To reverse this trend, the Korean parent named Ki Wan Kim, 55, as managing director of LG Electronics India Pvt. Ltd to revitalize the company’s India business. After taking over in August, Kim restructured the way LG operated in the country by giving more power to Indians to lead regions and categories and removed the top-down approach.
In an interview, Kim explains what went wrong and how LG plans to reclaim its leadership position in India. Edited excerpts:
Both LG and Samsung entered India in 1995. Since the beginning, LG was ahead in India unlike in many other global markets, where Samsung led. But things changed after 2010. What went wrong?
Since the beginning, we enjoyed leadership with our strong product offering and technology. We had an amazing journey. Unfortunately, in case of mobile phones, we have not been so successful yet. Since 2010, LG was not growing. We made mistakes, and we neglected the fact that consumer taste is changing.
The reason Samsung’s sales numbers are high is that they are good marketer. They invest a lot of money in marketing, to influence consumers’ minds. It’s poor marketing that impacted us. Because of poor marketing we failed to convey the real value of our products to consumers. Our products are much better across segments.
One of my responsibilities as the new managing director is to identify reasons for poor performance in mobile phones. We needed to understand why Indian consumers don’t like LG’s mobile phones. And, what I found is that LG’s mobile phones are not India specific products. We tried to sell products from our global portfolio. So, we studied and figured out some, and our new products that would be launched in April will reflect all of them. We hope to revitalize LG’s mobile business in India from April. Other products are doing fine.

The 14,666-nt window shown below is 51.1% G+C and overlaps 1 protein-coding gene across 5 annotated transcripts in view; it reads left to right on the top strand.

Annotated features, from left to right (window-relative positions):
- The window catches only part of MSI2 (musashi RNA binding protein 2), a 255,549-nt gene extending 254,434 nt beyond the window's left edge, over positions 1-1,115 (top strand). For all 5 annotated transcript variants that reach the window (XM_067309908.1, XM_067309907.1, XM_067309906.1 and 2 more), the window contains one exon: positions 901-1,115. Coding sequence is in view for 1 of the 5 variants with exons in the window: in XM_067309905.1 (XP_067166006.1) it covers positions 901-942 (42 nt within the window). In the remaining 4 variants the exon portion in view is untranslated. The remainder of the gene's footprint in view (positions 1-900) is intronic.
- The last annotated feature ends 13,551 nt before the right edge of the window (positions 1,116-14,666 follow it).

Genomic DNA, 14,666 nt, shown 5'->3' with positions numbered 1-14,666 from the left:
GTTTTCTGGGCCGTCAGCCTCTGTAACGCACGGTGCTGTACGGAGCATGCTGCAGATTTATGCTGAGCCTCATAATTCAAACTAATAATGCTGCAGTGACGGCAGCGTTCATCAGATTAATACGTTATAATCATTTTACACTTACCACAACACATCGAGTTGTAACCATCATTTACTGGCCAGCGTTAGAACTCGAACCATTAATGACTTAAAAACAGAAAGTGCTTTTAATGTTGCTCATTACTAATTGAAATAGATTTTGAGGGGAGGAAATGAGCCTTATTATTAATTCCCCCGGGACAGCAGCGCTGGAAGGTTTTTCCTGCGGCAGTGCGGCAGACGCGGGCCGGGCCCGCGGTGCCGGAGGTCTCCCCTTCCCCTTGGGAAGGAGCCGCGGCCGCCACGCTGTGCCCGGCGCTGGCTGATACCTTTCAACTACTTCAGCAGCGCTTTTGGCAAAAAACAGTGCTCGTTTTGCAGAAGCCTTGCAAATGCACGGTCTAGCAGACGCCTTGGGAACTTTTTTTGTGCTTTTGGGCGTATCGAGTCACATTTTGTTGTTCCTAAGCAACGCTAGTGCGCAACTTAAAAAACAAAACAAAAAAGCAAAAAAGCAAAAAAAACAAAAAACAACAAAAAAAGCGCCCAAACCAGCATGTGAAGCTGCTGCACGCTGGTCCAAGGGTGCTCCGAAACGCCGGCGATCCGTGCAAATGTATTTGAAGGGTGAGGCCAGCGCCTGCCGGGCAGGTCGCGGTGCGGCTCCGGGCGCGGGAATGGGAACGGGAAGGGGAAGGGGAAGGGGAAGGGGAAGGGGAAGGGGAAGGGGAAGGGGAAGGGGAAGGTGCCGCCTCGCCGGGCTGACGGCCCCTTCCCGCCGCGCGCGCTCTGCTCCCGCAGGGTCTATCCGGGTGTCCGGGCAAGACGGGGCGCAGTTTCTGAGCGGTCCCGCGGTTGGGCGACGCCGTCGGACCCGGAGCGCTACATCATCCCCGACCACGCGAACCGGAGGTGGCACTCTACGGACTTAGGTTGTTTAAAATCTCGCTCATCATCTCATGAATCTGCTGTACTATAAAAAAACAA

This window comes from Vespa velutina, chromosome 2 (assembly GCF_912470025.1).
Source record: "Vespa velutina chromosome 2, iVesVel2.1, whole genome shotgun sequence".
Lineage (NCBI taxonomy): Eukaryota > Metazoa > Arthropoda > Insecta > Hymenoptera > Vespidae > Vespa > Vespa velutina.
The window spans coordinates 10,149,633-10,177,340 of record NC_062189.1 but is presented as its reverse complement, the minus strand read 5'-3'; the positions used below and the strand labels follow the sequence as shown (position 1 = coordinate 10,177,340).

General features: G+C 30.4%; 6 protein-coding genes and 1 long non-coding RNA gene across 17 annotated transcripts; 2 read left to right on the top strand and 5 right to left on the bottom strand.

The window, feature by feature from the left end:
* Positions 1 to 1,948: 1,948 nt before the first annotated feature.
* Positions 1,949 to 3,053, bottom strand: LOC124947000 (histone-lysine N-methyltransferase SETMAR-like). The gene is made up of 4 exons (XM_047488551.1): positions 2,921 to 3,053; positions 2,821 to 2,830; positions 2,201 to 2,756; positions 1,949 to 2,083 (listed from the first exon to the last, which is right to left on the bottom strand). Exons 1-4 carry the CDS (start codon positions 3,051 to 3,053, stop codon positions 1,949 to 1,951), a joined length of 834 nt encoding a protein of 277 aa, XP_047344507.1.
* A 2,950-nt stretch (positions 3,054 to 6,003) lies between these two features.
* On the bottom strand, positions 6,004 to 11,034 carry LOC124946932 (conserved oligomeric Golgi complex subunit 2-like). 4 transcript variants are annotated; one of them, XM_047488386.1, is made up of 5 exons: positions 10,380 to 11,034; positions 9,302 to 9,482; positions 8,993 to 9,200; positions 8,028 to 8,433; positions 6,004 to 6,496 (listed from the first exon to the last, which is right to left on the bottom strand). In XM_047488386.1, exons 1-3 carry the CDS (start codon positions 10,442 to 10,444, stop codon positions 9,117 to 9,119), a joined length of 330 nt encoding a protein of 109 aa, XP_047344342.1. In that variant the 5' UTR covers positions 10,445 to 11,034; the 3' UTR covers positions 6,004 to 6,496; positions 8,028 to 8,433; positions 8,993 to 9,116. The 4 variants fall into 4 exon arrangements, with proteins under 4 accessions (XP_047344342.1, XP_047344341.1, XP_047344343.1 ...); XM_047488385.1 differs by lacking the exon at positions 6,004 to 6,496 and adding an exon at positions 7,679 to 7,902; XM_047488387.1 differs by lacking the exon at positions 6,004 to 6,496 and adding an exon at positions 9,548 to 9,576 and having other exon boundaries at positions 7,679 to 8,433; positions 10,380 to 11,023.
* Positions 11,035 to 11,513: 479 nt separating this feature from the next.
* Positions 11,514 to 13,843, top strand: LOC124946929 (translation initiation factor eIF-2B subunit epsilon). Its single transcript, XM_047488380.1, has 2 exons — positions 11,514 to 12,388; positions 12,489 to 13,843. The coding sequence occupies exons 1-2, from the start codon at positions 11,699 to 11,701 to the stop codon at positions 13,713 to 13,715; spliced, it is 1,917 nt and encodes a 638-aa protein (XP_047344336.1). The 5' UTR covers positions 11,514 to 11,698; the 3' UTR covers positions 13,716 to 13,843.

But, LG has always seen as an aggressive marketer in India? Why do you say marketing was poor?
LG’s marketing was very poor because we have no money to invest in marketing. Samsung made huge money from semiconductors and now they make huge money from mobile phones and they invest in other things. We need to improve that (marketing). From now on, we’ll increase percentage of revenue spent in marketing (last year LG spent about ₹ 500 crore). We would like to stay flexible, reduce waste, strategic and result oriented. As long we get results, there won’t be any limit on marketing spend.
We have limited resources, so we’ll have to do it smart. We have figured out some tools that would help. India is not just a country, there are many countries in it and everyone is different. So, now we don’t have one India policy for marketing. We have a Gujarat policy, Bengal policy (region specific plans). Marketing should be done that way.
If other products are doing fine, then why did you reshuffle the company’s operational structure? Was that the mandate you came with?
I had to restructure to increase efficiency. Changes won’t have immediate impact. It takes time. India is incredible, and to be successful we need to be an Indian company. I came, I’ll go back. What stays back is the company. My strategy is to follow outside in—start from consumers. Restructuring is an ongoing process. I want to transform our organization into a more empowered and more dedicated one with more autonomy, and it should be less controlled by me. I have transformed the organization. Now, LG India is divided into 12 regions and there are 12 regional heads who operate like CEOs. This was not the case earlier.